Cases of West Nile Virus in Chicago's Suburbs

The CDC announced that this is the worst year for West Nile Virus since it started tracking in 1999. Check out how your area is faring in our interactive map of diagnosed cases in humans and mosquitoes.

The Centers for Disease Control and Prevention announced this week that reported cases of West Nile Virus are at an all time high.

“The 1,118 cases reported thus far in 2012 is the highest number of West Nile virus disease cases reported to CDC through the third week in August since West Nile virus was first detected in the United States in 1999,” the CDC reported.

While Illinois does not rank among the top five states in terms of cases, there have been 21 reported human cases of West Nile Virus in Illinois as of Aug. 21. Those cases have been clustered in the Chicago area, with 13 human cases in Cook County and one in Lake County.

In the map above, Patch charted both cases of West Nile Virus confirmed in both humans and mosquitoes, according to our reporting. 

The CDC lists the following as symptoms of West Nile Virus:

  • Serious Symptoms in a Few People. About one in 150 people infected with WNV will develop severe illness. The severe symptoms can include high fever, headache, neck stiffness, stupor, disorientation, coma, tremors, convulsions, muscle weakness, vision loss, numbness and paralysis. These symptoms may last several weeks, and neurological effects may be permanent.
  • Milder Symptoms in Some People. Up to 20 percent of the people who become infected have symptoms such as fever, headache, and body aches, nausea, vomiting, and sometimes swollen lymph glands or a skin rash on the chest, stomach and back. Symptoms can last for as short as a few days, though even healthy people have become sick for several weeks.
  • No Symptoms in Most People. Approximately 80 percent of people (about 4 out of 5) who are infected with WNV will not show any symptoms at all.

And here are the organization’s recommendations on how to avoid getting sick in the first place:

  • When you are outdoors, use insect repellent containing an EPA-registered active ingredient. Follow the directions on the package.
  • Many mosquitoes are most active at dusk and dawn. Be sure to use insect repellent and wear long sleeves and pants at these times or consider staying indoors during these hours.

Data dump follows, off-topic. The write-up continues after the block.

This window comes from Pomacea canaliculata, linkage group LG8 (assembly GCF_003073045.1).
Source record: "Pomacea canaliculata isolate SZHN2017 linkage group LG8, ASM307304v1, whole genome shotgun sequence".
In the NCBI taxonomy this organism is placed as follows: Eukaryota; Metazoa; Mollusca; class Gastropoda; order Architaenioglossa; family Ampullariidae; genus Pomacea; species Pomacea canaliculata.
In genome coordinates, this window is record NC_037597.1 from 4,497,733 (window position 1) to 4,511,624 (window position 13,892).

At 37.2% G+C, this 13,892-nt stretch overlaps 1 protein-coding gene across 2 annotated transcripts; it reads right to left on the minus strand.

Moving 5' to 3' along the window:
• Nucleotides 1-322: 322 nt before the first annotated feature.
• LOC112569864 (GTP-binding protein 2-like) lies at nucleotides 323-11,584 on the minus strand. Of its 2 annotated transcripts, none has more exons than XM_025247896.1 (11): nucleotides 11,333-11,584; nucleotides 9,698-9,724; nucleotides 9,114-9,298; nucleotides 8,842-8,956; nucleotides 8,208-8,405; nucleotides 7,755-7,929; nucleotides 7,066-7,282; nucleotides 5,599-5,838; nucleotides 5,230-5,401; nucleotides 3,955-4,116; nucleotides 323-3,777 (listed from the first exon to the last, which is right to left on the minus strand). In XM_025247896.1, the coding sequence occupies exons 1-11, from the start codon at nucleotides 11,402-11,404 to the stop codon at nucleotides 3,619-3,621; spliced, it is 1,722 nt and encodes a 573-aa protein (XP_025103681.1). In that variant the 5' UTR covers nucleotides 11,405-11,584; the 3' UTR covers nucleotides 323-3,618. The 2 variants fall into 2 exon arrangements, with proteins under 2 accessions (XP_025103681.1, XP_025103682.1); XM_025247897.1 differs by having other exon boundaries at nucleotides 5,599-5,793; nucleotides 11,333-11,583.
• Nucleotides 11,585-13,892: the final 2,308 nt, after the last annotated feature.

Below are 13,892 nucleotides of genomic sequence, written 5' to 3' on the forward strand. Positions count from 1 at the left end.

• Make sure you have good screens on your windows and doors to keep mosquitoes out.
  • Get rid of mosquito breeding sites by emptying standing water from flower pots, buckets and barrels. Change the water in pet dishes and replace the water in bird baths weekly. Drill holes in tire swings so water drains out. Keep children's wading pools empty and on their sides when they aren't being used.
BUTCH August 24, 2012 at 07:54 PM
The mayors of Lombard and Evergreen Pk were victims OF THE VIRUS the Lombard mayor did not make it , i ADVISE EVERYONE to check the empty and unsold or rented houses in the neighborhood and see if there is a uncovered pool in the back yard I have one next door to me in GLENWOOD it is not advisable for the elderly and those with health issues to be outdoors due to OZONE-radiation . The MAYOR of GLENWOOD sees no danger for me a 74 year old cardiac patient to have a open pool with a tattered tarp next door and in fact thinks I need to chill out, they have memory issues themselves they were scheduled to remove the pool yesterday but due to???? and did not have the decency to tell me , I don't think he realizes the mosquito that carries the virus can travel a few blocks to his house and they like to bite MAYORS.
BUTCH August 24, 2012 at 10:33 PM
Tony the Mayor and Village admin were here last Tuesday to see first hand the pool and danger and the village Inspector the week before, I do mean business I am putting it here for everyone to read the EPA and Dept Health have also been told there is nobody in the Village who does not know about it who would matter so if you read about the virus hitting THE REGION U HEARD IT HERE FIRST
Carol Anaski-Figurski August 24, 2012 at 11:05 PM
There's a stagnant pond just outside of the traughber jr high. Is it possible to put a mosquitoe device testing device and a small circulating fountain?
Snickerdoodle August 25, 2012 at 03:50 AM
I'd be careful down in Springfield- a lot of stagnation down there.
BUTCH August 27, 2012 at 06:45 PM
they claim they put larvae killing pellets in last Friday of course we had a soak-er over the weekend, now T 1:40 pm 27 AUG the pool has more than 2in of water and the tattered tarp another inch, THE village officials are nowhere to be seen or heard from I lleft message on their voice and email, this is the Glenwood way of culling the Seniors and disabled


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